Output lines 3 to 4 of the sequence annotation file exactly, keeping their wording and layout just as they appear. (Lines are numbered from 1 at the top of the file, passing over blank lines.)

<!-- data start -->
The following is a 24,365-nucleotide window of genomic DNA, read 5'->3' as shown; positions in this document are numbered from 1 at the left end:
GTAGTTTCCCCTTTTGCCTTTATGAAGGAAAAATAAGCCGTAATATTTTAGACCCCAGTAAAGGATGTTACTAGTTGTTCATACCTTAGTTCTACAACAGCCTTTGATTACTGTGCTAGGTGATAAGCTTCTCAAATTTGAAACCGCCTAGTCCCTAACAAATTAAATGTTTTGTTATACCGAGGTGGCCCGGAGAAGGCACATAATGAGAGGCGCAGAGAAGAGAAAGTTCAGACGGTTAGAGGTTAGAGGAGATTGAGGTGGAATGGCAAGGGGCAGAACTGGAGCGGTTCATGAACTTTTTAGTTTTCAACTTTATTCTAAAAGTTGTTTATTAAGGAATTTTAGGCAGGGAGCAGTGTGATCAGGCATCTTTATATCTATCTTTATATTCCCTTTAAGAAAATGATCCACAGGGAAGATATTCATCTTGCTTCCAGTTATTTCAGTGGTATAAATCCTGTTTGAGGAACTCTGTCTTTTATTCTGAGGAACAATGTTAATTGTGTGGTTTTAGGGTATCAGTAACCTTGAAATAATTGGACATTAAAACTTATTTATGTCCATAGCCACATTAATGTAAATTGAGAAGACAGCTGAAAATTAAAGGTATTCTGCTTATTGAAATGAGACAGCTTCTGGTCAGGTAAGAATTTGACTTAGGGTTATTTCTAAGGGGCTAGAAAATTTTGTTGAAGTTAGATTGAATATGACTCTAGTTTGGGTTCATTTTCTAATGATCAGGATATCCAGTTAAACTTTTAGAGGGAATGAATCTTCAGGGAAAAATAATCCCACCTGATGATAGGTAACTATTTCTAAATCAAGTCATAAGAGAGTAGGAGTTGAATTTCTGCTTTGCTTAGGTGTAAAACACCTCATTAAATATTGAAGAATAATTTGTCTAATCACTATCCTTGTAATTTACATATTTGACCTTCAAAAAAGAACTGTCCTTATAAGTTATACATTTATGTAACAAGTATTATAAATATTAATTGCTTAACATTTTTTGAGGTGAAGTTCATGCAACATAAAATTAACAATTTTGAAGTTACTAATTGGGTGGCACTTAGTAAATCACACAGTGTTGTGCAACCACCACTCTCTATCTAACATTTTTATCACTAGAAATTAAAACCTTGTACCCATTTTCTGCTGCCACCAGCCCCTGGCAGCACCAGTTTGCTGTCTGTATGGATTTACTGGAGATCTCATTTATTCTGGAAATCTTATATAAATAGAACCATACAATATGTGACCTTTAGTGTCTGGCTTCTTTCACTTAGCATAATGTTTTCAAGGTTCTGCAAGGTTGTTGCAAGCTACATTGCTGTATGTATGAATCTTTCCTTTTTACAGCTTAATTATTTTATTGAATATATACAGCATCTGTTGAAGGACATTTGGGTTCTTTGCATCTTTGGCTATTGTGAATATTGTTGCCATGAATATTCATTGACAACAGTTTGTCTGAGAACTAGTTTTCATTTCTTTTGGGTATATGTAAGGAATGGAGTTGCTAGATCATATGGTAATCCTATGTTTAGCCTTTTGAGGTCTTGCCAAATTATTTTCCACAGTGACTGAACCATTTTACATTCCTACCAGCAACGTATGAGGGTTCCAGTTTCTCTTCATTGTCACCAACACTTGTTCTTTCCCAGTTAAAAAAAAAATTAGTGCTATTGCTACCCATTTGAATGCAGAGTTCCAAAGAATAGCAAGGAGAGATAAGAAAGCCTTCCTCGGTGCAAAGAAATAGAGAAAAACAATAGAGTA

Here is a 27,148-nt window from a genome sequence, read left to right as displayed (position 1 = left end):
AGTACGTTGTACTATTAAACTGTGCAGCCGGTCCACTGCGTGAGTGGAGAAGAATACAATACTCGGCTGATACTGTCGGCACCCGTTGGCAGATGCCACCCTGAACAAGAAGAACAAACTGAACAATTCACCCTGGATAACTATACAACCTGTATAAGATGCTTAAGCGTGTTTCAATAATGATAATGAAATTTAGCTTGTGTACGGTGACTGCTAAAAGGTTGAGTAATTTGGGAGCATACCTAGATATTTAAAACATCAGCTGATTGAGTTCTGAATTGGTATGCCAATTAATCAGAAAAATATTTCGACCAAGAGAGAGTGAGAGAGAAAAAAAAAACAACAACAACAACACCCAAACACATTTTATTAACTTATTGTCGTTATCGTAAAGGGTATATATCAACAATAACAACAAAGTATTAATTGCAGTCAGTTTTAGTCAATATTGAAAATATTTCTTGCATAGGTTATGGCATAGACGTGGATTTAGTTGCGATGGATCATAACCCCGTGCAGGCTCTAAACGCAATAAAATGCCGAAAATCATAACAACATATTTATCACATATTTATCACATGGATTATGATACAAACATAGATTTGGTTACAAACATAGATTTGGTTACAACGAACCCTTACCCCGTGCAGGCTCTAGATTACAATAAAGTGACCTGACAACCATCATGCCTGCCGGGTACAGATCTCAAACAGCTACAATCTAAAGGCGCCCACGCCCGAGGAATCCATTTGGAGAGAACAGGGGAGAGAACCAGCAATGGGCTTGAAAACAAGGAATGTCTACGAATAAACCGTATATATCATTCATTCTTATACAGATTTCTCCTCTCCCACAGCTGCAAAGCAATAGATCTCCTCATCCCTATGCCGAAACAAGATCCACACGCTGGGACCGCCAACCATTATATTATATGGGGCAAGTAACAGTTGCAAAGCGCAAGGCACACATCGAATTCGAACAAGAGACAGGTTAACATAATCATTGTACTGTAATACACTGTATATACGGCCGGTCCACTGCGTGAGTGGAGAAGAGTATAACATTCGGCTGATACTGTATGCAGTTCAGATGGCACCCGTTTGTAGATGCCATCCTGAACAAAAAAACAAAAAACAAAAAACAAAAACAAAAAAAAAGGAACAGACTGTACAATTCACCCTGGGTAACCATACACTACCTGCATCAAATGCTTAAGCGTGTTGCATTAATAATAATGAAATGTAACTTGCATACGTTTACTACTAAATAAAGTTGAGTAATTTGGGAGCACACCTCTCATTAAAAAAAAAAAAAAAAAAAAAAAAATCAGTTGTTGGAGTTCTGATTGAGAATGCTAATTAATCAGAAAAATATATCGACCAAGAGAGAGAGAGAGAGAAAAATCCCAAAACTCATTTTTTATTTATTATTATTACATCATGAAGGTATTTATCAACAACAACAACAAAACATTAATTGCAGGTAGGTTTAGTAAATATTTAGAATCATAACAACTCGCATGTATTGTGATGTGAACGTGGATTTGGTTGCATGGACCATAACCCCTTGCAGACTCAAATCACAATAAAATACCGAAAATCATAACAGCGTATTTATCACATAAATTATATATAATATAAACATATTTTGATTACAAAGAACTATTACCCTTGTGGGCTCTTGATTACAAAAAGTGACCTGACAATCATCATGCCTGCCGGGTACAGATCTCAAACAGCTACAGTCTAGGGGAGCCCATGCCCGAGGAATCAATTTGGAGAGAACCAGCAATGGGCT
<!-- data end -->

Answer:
Here is a 27,148-nt window from a genome sequence, read left to right as displayed (position 1 = left end):
AGTACGTTGTACTATTAAACTGTGCAGCCGGTCCACTGCGTGAGTGGAGAAGAATACAATACTCGGCTGATACTGTCGGCACCCGTTGGCAGATGCCACCCTGAACAAGAAGAACAAACTGAACAATTCACCCTGGATAACTATACAACCTGTATAAGATGCTTAAGCGTGTTTCAATAATGATAATGAAATTTAGCTTGTGTACGGTGACTGCTAAAAGGTTGAGTAATTTGGGAGCATACCTAGATATTTAAAACATCAGCTGATTGAGTTCTGAATTGGTATGCCAATTAATCAGAAAAATATTTCGACCAAGAGAGAGTGAGAGAGAAAAAAAAAACAACAACAACAACACCCAAACACATTTTATTAACTTATTGTCGTTATCGTAAAGGGTATATATCAACAATAACAACAAAGTATTAATTGCAGTCAGTTTTAGTCAATATTGAAAATATTTCTTGCATAGGTTATGGCATAGACGTGGATTTAGTTGCGATGGATCATAACCCCGTGCAGGCTCTAAACGCAATAAAATGCCGAAAATCATAACAACATATTTATCACATATTTATCACATGGATTATGATACAAACATAGATTTGGTTACAAACATAGATTTGGTTACAACGAACCCTTACCCCGTGCAGGCTCTAGATTACAATAAAGTGACCTGACAACCATCATGCCTGCCGGGTACAGATCTCAAACAGCTACAATCTAAAGGCGCCCACGCCCGAGGAATCCATTTGGAGAGAACAGGGGAGAGAACCAGCAATGGGCTTGAAAACAAGGAATGTCTACGAATAAACCGTATATATCATTCATTCTTATACAGATTTCTCCTCTCCCACAGCTGCAAAGCAATAGATCTCCTCATCCCTATGCCGAAACAAGATCCACACGCTGGGACCGCCAACCATTATATTATATGGGGCAAGTAACAGTTGCAAAGCGCAAGGCACACATCGAATTCGAACAAGAGACAGGTTAACATAATCATTGTACTGTAATACACTGTATATACGGCCGGTCCACTGCGTGAGTGGAGAAGAGTATAACATTCGGCTGATACTGTATGCAGTTCAGATGGCACCCGTTTGTAGATGCCATCCTGAACAAAAAAACAAAAAACAAAAAACAAAAACAAAAAAAAAGGAACAGACTGTACAATTCACCCTGGGTAACCATACACTACCTGCATCAAATGCTTAAGCGTGTTGCATTAATAATAATGAAATGTAACTTGCATACGTTTACTACTAAATAAAGTTGAGTAATTTGGGAGCACACCTCTCATTAAAAAAAAAAAAAAAAAAAAAAAAATCAGTTGTTGGAGTTCTGATTGAGAATGCTAATTAATCAGAAAAATATATCGACCAAGAGAGAGAGAGAGAGAAAAATCCCAAAACTCATTTTTTATTTATTATTATTACATCATGAAGGTATTTATCAACAACAACAACAAAACATTAATTGCAGGTAGGTTTAGTAAATATTTAGAATCATAACAACTCGCATGTATTGTGATGTGAACGTGGATTTGGTTGCATGGACCATAACCCCTTGCAGACTCAAATCACAATAAAATACCGAAAATCATAACAGCGTATTTATCACATAAATTATATATAATATAAACATATTTTGATTACAAAGAACTATTACCCTTGTGGGCTCTTGATTACAAAAAGTGACCTGACAATCATCATGCCTGCCGGGTACAGATCTCAAACAGCTACAGTCTAGGGGAGCCCATGCCCGAGGAATCAATTTGGAGAGAACCAGCAATGGGCT